Risk and the Cost of Capital

Risk and the Cost of Capital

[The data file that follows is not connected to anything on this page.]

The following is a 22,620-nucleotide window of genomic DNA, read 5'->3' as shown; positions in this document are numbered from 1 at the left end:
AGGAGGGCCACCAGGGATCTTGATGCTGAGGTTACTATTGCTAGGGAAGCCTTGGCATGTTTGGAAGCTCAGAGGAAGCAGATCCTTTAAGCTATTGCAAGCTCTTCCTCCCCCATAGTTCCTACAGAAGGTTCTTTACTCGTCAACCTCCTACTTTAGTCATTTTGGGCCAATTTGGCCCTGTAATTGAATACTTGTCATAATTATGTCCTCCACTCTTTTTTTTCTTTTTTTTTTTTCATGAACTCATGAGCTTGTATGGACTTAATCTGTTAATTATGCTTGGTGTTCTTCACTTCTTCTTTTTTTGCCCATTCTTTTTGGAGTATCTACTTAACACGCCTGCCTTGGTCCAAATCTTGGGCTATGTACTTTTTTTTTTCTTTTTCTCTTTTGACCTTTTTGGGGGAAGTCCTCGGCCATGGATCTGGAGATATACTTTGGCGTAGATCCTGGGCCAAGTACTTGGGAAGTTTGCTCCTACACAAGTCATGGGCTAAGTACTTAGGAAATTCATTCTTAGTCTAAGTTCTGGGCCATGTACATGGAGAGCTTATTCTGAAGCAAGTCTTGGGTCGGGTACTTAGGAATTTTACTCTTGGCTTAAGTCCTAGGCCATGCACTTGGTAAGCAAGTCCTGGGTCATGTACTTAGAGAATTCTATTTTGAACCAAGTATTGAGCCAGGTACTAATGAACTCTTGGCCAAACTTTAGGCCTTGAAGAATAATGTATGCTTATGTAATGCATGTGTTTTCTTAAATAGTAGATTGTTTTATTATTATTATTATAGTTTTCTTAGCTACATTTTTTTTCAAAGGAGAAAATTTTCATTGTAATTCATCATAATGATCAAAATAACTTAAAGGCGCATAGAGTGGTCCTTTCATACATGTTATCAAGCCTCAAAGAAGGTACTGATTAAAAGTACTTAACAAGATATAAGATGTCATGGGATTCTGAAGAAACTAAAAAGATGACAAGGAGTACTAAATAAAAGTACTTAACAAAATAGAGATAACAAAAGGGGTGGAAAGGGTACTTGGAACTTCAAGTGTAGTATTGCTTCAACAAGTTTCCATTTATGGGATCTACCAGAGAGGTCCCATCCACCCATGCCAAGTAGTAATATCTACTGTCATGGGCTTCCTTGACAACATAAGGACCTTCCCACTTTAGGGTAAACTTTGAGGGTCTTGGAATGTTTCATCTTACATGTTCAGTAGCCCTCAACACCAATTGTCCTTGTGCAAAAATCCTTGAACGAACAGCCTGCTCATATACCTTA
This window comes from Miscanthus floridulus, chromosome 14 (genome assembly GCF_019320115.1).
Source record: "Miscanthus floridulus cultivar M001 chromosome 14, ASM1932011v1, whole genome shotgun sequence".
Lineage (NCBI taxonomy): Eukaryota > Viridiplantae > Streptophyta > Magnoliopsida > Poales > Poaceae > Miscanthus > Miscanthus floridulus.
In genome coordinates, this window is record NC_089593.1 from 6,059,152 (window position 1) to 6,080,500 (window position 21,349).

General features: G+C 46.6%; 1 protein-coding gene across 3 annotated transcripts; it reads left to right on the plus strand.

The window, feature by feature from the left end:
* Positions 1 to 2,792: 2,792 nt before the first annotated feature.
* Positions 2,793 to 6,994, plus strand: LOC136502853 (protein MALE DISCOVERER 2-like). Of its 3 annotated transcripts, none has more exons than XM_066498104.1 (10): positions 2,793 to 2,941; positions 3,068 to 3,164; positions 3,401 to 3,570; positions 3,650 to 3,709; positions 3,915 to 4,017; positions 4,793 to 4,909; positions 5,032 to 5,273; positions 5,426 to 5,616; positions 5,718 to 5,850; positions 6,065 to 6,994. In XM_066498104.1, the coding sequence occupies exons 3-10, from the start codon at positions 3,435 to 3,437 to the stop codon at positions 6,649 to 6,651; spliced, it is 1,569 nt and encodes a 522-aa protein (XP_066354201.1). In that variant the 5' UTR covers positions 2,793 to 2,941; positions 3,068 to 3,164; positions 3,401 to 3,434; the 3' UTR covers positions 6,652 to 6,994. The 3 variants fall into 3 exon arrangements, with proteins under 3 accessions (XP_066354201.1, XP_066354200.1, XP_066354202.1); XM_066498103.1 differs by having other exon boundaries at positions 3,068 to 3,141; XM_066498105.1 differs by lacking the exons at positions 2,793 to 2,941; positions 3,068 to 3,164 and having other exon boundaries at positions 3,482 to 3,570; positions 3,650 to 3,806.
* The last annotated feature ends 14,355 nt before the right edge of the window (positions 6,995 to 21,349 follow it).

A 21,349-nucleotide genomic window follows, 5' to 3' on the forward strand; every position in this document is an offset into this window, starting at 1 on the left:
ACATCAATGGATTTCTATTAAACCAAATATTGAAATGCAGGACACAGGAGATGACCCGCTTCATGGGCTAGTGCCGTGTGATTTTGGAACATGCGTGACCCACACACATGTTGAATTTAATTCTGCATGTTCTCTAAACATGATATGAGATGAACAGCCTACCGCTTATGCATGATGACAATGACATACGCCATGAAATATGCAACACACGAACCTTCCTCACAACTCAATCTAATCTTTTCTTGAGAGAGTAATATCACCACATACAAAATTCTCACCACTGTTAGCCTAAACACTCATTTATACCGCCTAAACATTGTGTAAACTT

Risk is defined as a loss or negative return expected by the investors and is an occurrence that is caused by being vulnerable. Financial risk is a lower than expected return on an investment (business, n. d.), and is viewed in terms of the variance in the actual returns around the expected return.   In figuring out the risk factor, investors use the real risk-free interest rate and the nominal risk-free interest rate.   The real risk-free interest rate is the return required on a zero-risk interest with no inflation and is a theoretical concept.   This forms the basis of all expected returns and observed interest rates in the economy (Springer, n.d.). The real risk-free rate is not static but changes over time depending on the economic conditions. The precise measurement of the real risk-free rate is difficult for most experts to measure, but think that the rate has fluctuated in the range of 1% to 5% in recent years (Brigham & Houston, 2012, p. 190).   Over time, the real risk-free interest rate in a country is approximately equal to the economy‚Äôs long-run growth rate (Springer, n.d.).   The nominal risk-free interest rate is the interest rate before taking inflation into account and is quoted in loans and deposit agreements. This is the way that investors try to protect themselves from a loss of purchasing power (Springer n.d.). The nominal risk-free rate depends upon the real risk-free rate and the expected inflation rate. This is the interest rate that you are quoted (Adkins, n.d.). The nominal risk-free rate includes and inflation premium equal to the average expected inflation rate over the remaining life of the assets (Brigham & Houston, 2012, pp.190-191).   The relationship between the real risk-free interest rate and the nominal risk-free interest rate need to be understood so that the investor is able to assess the investment potential of the asset. In investments, the investors who buy the assets, have returns that they...